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Interview With Battle Chasers: Nightwar Artist

Nintendo UK just conducted an interview with Joe Madureira, a former artist at Marvel Comics and known for his iconic art style found in the Darksiders games. He’s brining Battle Chasers: Nightwar to the Nintendo Switch, an epic turn-based RPG perfect for on-the-go gaming as well as on the big screen. Here’s a portion of the interview:


NUK: What can you tell us about the story and characters of Battle Chasers: Nightwar?

JM: At the core of Battle Chasers is a young girl named Gully, who is actually the tank of the group. Her father was a legendary hero who went missing. When he did, he left his giant gauntlets for her and she is immediately hunted by people who want them. She puts them on and becomes a cool little hero and along the way she sort of recruits the loyal followers of her father…

Garrison is a swordsman who served with Gully’s father, and has fallen on hard times. Meeting Gully resurrects him in a way because he suddenly feels this call to help her and becomes the great swordsman he was meant to be again.

There’s Knolan the wizard. He has lots of area-of-effect spells. For his dungeon ability, he uses light which is really important in some dungeons. Where it’s very dark, you’ll stumble into traps if he’s not in your party. But there’s always another way around, you can get flint or light torches if you don’t have him in your party.

Gully also meets Calibretto early on. He’s a giant war golem. War golems have become outlawed in this world, they fought in wars then were dismantled and so he’s been in hiding, living with Knolan. He’s kind of Knolan’s housekeeper, server and friend. He becomes Gully’s sort of giant teddy bear, he’s a powerful weapon of destruction but he’s also got a peaceful, naive almost childlike innocence about him. So he’s also very into nature, so he uses natural magic and he’s your healer early on in the game.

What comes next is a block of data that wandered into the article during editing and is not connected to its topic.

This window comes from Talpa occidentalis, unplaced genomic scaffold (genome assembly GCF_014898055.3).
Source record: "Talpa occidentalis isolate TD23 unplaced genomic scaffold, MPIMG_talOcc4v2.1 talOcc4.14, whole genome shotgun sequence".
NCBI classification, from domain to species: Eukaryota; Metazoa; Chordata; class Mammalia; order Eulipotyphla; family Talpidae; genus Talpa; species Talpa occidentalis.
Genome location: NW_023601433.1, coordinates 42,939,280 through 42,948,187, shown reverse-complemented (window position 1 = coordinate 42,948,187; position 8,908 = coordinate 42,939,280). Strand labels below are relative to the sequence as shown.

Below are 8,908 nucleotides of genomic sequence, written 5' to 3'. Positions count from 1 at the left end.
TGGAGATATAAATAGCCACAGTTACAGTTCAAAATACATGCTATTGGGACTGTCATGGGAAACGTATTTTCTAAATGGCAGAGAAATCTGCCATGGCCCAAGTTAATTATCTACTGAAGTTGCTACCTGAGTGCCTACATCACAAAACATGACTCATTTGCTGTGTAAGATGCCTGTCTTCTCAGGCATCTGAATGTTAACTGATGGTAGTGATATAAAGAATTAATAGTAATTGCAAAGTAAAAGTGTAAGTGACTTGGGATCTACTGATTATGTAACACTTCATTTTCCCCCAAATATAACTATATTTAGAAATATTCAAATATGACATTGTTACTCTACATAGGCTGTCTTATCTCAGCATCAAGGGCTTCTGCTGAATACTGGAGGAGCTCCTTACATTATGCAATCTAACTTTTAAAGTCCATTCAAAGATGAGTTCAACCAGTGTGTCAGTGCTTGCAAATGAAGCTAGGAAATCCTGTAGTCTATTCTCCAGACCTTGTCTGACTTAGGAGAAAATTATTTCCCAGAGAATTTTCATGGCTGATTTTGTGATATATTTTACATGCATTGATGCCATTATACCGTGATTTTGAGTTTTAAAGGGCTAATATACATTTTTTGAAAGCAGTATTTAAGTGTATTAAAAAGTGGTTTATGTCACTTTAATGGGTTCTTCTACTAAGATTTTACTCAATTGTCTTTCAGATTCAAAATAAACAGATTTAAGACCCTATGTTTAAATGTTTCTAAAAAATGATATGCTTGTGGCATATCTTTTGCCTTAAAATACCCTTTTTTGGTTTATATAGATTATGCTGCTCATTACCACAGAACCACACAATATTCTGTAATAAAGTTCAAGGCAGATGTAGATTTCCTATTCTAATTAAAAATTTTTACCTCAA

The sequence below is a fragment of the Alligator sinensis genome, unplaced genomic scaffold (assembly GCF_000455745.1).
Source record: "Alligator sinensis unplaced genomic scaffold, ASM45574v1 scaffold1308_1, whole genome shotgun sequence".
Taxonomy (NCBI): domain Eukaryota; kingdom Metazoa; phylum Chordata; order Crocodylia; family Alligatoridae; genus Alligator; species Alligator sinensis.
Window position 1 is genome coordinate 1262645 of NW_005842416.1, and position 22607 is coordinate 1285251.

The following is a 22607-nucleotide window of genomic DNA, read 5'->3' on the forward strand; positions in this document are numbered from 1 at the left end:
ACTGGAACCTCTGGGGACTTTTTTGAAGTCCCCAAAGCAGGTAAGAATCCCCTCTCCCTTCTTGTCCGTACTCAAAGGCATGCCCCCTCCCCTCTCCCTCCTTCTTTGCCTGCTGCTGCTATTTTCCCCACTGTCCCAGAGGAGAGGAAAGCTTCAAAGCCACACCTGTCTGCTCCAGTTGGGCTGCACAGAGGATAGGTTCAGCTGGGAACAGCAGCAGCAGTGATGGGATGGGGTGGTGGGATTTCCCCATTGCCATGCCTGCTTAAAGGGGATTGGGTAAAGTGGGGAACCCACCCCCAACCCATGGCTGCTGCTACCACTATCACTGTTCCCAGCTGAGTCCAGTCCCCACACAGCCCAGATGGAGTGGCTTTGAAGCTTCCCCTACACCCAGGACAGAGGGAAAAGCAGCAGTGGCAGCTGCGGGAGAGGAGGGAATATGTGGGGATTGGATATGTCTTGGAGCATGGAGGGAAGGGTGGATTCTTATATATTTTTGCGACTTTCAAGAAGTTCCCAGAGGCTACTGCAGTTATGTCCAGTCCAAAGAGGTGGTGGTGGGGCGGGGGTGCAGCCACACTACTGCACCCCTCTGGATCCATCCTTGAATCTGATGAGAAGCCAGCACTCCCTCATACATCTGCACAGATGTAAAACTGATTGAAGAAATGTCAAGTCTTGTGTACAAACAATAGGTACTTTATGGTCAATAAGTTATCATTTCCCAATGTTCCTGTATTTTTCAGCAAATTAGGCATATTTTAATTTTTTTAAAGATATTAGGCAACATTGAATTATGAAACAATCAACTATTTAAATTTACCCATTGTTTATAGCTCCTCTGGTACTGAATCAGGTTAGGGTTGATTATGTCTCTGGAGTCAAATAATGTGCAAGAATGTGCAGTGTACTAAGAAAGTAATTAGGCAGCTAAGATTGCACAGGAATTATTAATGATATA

Red Monika comes into the story as well, she is an old friend of Garrison’s. He served in the military and became a paladin and she became a criminal. You can’t trust her unless there is money involved. She does help them from time to time and she does become a playable hero, she’s the rogue basically, she is the stealth in dungeons. She can pick pockets and get more treasure if you’re just doing a loot run.

Then we have Alumon who is really wise. They’re on this island and once they crash on this island they start to learn that there is a lot of bad stuff going down. Then they meet Alumon who is a devil hunter. He warns them about this ancient vampire that’s rising to power and they have to prevent his return.

So a lot of the game is you trying to uncover where the vampire lord is and who’s helping him and just working your way towards killing the final boss.


NUK: Breaking down the gameplay, how does the dungeon crawling element of Battle Chasers: Nightwar work?

JM: The way that you traverse the dungeons is completely different depending on which party member is active. You can switch at any time and they each have dungeon abilities. To get around for instance, Monika can stealth. Gully can slam the ground and stun enemies, which allows here to avoid combat, but if you enter combat with them and you put perk points into that ability they’ll actually be stunned for the first few rounds of combat. Calibretto can hit them with a cannon from a distance and they’ll be on fire when you start combat.